Details for Dental Health in Progress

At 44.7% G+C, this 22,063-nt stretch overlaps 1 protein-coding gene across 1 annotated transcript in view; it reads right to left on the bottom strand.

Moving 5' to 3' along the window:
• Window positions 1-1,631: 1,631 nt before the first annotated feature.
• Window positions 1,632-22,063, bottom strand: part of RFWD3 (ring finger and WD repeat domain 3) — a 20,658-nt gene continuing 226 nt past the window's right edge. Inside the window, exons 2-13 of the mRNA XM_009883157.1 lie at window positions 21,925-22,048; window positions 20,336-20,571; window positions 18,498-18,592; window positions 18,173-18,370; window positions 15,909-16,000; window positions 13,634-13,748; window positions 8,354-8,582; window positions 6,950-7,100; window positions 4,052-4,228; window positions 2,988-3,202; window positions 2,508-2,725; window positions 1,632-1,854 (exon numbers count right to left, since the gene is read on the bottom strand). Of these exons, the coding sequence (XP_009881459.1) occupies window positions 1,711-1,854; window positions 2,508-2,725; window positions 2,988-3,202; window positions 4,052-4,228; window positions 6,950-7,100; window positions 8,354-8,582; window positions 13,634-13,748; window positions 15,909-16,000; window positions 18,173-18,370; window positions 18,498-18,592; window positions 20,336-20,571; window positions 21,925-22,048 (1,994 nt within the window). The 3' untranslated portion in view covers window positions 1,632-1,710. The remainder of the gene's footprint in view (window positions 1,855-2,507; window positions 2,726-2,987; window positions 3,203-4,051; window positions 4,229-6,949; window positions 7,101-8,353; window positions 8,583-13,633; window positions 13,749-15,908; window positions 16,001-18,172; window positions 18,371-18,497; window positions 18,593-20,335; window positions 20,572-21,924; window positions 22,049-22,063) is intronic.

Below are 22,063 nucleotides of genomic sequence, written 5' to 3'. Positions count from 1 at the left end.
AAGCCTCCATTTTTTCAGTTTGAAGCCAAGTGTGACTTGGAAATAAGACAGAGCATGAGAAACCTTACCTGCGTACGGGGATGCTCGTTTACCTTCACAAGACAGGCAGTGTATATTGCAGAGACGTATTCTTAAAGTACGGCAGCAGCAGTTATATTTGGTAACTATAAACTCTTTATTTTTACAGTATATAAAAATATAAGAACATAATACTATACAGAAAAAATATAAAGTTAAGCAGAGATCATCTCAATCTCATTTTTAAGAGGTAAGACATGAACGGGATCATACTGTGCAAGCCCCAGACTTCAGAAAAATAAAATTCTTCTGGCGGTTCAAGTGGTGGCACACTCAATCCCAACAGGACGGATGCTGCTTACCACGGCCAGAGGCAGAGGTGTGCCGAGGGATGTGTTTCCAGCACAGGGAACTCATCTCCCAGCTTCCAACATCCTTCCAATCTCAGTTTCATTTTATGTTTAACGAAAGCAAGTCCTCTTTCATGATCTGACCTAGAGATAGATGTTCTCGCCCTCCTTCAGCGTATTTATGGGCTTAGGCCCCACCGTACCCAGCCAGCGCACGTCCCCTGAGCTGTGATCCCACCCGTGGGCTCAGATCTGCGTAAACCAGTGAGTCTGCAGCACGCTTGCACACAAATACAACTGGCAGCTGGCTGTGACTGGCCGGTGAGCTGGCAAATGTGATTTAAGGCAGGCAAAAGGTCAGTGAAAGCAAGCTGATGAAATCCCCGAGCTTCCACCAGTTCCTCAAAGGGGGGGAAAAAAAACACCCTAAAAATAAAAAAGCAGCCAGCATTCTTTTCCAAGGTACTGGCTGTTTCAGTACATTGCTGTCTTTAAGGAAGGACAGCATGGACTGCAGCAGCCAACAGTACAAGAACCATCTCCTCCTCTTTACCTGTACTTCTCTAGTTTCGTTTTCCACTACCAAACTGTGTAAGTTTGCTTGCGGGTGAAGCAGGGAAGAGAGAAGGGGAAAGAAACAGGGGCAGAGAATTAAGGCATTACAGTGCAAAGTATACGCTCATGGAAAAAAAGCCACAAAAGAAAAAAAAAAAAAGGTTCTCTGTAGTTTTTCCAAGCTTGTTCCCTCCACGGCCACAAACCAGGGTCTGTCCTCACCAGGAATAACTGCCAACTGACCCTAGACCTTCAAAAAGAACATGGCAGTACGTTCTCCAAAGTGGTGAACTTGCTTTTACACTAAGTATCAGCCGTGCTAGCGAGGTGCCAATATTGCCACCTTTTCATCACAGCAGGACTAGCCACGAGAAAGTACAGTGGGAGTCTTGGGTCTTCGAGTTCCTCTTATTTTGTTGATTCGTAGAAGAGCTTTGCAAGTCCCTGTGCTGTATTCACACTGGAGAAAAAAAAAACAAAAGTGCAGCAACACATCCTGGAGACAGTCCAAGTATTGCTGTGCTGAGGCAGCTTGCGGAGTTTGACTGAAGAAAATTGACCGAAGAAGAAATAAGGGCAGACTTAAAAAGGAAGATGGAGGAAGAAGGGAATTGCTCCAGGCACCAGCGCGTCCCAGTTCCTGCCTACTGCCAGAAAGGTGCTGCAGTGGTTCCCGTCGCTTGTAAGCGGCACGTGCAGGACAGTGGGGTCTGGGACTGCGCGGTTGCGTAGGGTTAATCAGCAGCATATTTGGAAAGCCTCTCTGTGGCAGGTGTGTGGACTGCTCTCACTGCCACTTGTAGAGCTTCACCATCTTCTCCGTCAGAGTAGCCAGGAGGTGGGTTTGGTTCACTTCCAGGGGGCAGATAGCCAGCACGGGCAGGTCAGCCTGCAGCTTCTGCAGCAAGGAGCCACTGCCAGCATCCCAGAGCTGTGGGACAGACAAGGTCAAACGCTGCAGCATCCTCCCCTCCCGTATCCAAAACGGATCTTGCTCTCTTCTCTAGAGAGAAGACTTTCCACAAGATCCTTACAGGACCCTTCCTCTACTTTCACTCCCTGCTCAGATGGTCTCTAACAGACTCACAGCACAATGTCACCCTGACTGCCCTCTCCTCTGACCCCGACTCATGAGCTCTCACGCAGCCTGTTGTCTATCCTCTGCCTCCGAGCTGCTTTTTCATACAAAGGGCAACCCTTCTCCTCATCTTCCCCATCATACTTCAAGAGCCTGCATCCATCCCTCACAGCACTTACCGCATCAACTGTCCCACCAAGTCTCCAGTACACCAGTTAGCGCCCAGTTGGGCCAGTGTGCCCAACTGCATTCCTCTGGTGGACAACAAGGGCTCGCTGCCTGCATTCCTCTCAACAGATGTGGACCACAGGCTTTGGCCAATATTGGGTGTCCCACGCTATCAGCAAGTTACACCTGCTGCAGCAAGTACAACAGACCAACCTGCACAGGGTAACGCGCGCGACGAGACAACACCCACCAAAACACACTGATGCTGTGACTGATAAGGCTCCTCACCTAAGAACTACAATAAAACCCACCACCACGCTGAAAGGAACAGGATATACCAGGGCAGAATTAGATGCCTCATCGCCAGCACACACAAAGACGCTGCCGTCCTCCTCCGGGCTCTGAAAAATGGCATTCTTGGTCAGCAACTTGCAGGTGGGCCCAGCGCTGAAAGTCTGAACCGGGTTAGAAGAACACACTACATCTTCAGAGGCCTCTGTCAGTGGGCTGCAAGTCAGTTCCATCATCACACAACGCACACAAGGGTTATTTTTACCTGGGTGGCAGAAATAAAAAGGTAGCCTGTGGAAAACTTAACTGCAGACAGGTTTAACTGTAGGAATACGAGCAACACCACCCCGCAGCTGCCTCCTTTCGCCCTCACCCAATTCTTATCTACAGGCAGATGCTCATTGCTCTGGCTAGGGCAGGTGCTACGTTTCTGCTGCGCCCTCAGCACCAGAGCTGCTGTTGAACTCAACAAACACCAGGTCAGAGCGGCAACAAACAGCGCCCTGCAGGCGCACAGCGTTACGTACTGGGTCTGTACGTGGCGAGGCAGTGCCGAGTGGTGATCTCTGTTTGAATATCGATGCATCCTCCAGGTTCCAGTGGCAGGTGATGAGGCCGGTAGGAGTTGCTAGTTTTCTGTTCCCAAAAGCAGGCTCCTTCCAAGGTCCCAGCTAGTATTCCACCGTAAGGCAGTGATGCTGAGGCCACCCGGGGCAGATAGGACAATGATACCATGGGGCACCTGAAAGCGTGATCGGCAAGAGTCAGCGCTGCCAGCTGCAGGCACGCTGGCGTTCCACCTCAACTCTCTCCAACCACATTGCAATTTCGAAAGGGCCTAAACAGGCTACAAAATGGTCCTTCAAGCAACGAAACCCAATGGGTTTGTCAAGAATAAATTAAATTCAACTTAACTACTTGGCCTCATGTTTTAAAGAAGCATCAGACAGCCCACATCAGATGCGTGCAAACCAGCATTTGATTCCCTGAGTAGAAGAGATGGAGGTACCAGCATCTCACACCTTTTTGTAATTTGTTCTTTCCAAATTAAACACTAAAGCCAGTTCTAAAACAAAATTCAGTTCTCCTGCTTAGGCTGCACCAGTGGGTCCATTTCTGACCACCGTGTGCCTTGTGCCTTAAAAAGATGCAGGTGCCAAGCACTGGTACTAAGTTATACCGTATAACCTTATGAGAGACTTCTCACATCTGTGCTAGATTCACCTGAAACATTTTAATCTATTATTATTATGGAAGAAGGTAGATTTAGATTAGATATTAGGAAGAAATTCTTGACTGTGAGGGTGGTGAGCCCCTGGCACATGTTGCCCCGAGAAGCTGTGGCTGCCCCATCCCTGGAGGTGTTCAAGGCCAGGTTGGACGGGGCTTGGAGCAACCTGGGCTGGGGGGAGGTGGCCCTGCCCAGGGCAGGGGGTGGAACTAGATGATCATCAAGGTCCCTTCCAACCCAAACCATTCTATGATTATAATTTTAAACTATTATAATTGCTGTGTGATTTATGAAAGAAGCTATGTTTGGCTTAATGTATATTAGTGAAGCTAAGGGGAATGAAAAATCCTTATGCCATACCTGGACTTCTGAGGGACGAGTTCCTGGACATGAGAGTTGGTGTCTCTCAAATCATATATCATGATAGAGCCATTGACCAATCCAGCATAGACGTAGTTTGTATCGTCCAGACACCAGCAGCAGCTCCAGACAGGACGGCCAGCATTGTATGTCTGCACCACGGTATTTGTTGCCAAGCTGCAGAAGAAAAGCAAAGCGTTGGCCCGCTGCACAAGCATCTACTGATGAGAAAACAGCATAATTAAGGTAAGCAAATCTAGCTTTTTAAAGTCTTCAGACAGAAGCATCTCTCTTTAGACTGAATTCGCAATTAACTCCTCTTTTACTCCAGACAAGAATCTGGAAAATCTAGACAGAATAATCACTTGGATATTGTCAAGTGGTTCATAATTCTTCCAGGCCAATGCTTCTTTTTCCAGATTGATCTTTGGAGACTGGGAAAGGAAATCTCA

5 Protect Your Family’s Smile! HABITS that will ruin your teeth Do you brush your teeth every morning and night and floss every day? Excellent! But to enjoy optimal oral health, you also need to avoid getting into a certain number of harmful habits, including the following five. ►1. Eating or drinking lots of unhealthy foods. Soft drinks (which are highly acidic) and sticky candy (which stay in the mouth for a long time), among others, should always be consumed in moderation. Try to remember to drink a glass of water after drinking wine, tea or coffee to clean off your teeth and keep them looking nice and white. ►2. Using your teeth as a tool. Opening packaging or bottles, for example, with your teeth can cause cracks and breaks. 3. Brushing too hard. Brushing your teeth with too much force will eventually lead to gum recession and tooth sensitivity. Make sure to brush gently with a soft-bristled toothbrush. ►4. Smoking. It’s no longer a secret that tobacco use significantly increases the risk of developing periodontal disease and oral cancer. It also causes bad breath and yellows teeth. 5. Eating too much sugar between meals. Do you have something of a sweet tooth? To prevent cavities, get your fix of candy or soda during mealtimes. This is when the production of saliva, which helps neutralize acidity in the mouth, is at its peak. Chewing on ice cubes, hard candies or cough drops can, over time, lead to dental fractures. What is the difference between PERIODONTICS and ENDODONTICS? Orthodontics, endodontics, prosthodontics, oral and maxillofacial surgery, periodontics — the field of oral medicine encompasses so many specialties that it can be hard to get a good grasp on who does what. Here’s an overview of two of those dental disciplines. PERIODONTICS As its name suggests, periodontics (or periodontology) is the branch of dental medicine that studies the periodontium. This refers to the tissues and structures that support the teeth and connect it to the jawbone (gums, alveolar bone, cementum and periodontal ligament). If you have gingivitis (inflammation of the gums) or periodontitis (inflammation of the periodontal ligament), a periodontist is the right specialist to see. Both of these common diseases are among the top causes of tooth loss in adults. The periodontist is also able to reconstruct receding gums, in addition to having expertise in the placement and maintenance of dental implants. ENDODONTICS The field of endodontics focuses mainly on the pulp chamber (the tooth’s central cavity, containing dental pulp, nerves and blood vessels) and root canal. Endodontists can treat inflammation and infections in the dental pulp as well as in the surrounding bone and gingiva, known as the periradicular tissues. An endodontist is therefore the specialist to turn to for a root canal treatment, a procedure intended to preserve a tooth whose nerve has been infected by a cavity or other ailment. Have gingivitis? See a periodontist! Fight back against TARTAR and PLAQUE Do you know the difference between tartar and plaque? Dental plaque is a film containing bacteria, salivary protein and food debris that adheres to a tooth’s enamel. If it isn’t fully eliminated by regular brushing, plaque thickens and hardens, eventually turning into tartar. When tartar builds up, the risk of developing gingivitis, periodontitis and cavities rises considerably. Fighting tartar is critical when it comes to maintaining a healthy mouth. So how do you do it? First off, brushing your teeth twice a day will allow you to get rid of most dental plaque. Certain toothpastes are specially designed to make plaque easier to dislodge during brushing by reducing its adherence. This is a great way to reduce the amount of tartar that builds up on the teeth. With time, if left unchecked, dental plaque can accumulate in hard-to-reach areas and turn into tartar. Since tartar can’t be dislodged by tooth brushing alone, regularly visiting your dentist is vital to preserving your oral health. A professional cleaning, which includes descaling, is usually enough to remove all traces of plaque and tartar from the teeth. Descaling is painless. It’s usually accomplished with ultrasound technology: a metallic tip that vibrates at a high frequency is used to clean the surface of the teeth and remove tartar. All in all, one of the best ways to maintain good oral health is to visit your dentist at least once a year, even if everything seems fine. Tartar can’t be dislodged by tooth brushing alone: a professional cleaning is necessary to eliminate it. What happens during a ROOT CANAL? You’ve heard the words “root canal” before, but do you really know what they mean? THE ROOT CANAL The root canal is the space inside the hard outer layers of a tooth. It contains soft tissue called dental pulp, which comprises nerves and blood vessels. If one of your teeth has a deep cavity, is cracked, or has a damaged filling, bacteria will be able to penetrate inside and infect the pulp, resulting in an abscess. Treating the abscess will require the removal of the infected (or dead) dental pulp. This procedure is what’s commonly referred to as a “root canal.” THE PROCEDURE Root canal treatments are usually done by an endodontist. The goal of the procedure is to avoid having to pull the infected tooth, as this can have undesirable consequences, for example on the alignment of the remaining teeth. The procedure takes place under local anesthetic and follows these steps: • A dam is placed around the affected tooth to avoid all contact between it and salivary bacteria • A small incision is made in the tooth in order to access the pulp • The damaged pulp is removed • The canal is filled and sealed • The tooth is sealed After the procedure, the affected tooth must be treated (with a crown, for example) in order to preserve its original appearance and function. Finally, it’s important to note that the tooth may remain sensitive for one or two weeks following the procedure. If you experience severe pain or swelling, see your dentist or endodontist without delay. Where comfort, quality and value meet Wheelock and AssociAtes Dentistry 4100 Morningside Ave, Sioux CIty, IA 51106 712-274-2038